Obi-Wan respects this choice, and it’s notable that Obi-Wan does not argue with Anakin here. Instead, he goes to Yoda, who suggests that Anakin and Obi-Wan go on one more mission together because they both have a lot to learn. The comic also suggests that Anakin’s desire to fidget with machines is a manifestation of his need to make changes to the environment around him. He’s restless, and droids or pod racers can move at speeds fast enough to outrun his uncertainty.
By the end of the comic, Anakin has agreed to stay in the Jedi Order, but his inaction has opened him up to Palpatine’s pressure once again. One of those manipulations leads to another trauma for Anakin: when Obi-Wan faked his death in order to infiltrate a group of bounty hunters assigned to capture the chancellor. In Season Four of The Clone Wars, Anakin reacts to Obi-Wan’s death by devoting himself to violently hunting down his killer. It’s ironic when you think about what Darth Vader would do decades later.
The arc in which Obi-Wan goes undercover doesn’t focus on Anakin’s words after he finds out that Obi-Wan is alive. Instead, it shows him taking action. He becomes increasingly focused and increasingly determined to save the chancellor — the very same one who preyed on Anakin’s insecurities in the first place.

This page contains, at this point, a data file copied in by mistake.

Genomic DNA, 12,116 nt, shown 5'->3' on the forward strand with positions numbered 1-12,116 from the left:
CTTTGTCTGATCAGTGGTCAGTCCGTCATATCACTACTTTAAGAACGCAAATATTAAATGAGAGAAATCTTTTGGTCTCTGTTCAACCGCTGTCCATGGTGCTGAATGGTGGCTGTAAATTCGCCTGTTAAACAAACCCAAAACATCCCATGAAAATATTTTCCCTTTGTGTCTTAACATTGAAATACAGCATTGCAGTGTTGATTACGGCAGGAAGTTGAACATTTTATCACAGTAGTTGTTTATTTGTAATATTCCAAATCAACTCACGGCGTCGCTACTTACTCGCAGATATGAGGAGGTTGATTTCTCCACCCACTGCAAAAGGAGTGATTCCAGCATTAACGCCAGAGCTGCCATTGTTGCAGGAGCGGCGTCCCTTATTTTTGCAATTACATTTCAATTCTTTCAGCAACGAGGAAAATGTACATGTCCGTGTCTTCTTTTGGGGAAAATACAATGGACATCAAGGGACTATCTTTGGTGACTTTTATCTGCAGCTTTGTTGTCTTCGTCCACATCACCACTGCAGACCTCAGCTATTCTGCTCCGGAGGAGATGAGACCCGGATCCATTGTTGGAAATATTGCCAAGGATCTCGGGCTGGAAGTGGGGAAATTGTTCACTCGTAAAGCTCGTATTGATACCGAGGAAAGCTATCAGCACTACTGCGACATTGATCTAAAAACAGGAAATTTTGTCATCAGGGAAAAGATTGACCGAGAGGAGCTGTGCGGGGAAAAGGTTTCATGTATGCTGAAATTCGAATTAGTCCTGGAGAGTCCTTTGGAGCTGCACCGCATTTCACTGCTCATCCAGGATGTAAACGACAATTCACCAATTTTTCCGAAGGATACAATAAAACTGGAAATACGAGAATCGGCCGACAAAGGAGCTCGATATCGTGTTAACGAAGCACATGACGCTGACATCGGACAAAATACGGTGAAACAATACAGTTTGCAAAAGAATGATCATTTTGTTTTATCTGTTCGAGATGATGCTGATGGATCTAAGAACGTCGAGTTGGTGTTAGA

We see Anakin’s self-destructiveness lead to tragedy in a much more literal way in the Darth Vader comics, in which Vader has a vision of himself literally killing the person he used to be. Like in the Obi-Wan & Anakin comic, Anakin examines his own choices and finds them lacking, declaring to his former self: “You were a child. I am well accustomed to killing children.”
Anakin re-imagines himself in both series, but one has much more violent outcomes than the other. His conflicted feelings toward his own upbringing — and the loss of his mother in Attack of the Clones — destroy his sense of self-control and cause him to lash out. When he can’t control the people around him, he begins to want to control the entire galaxy.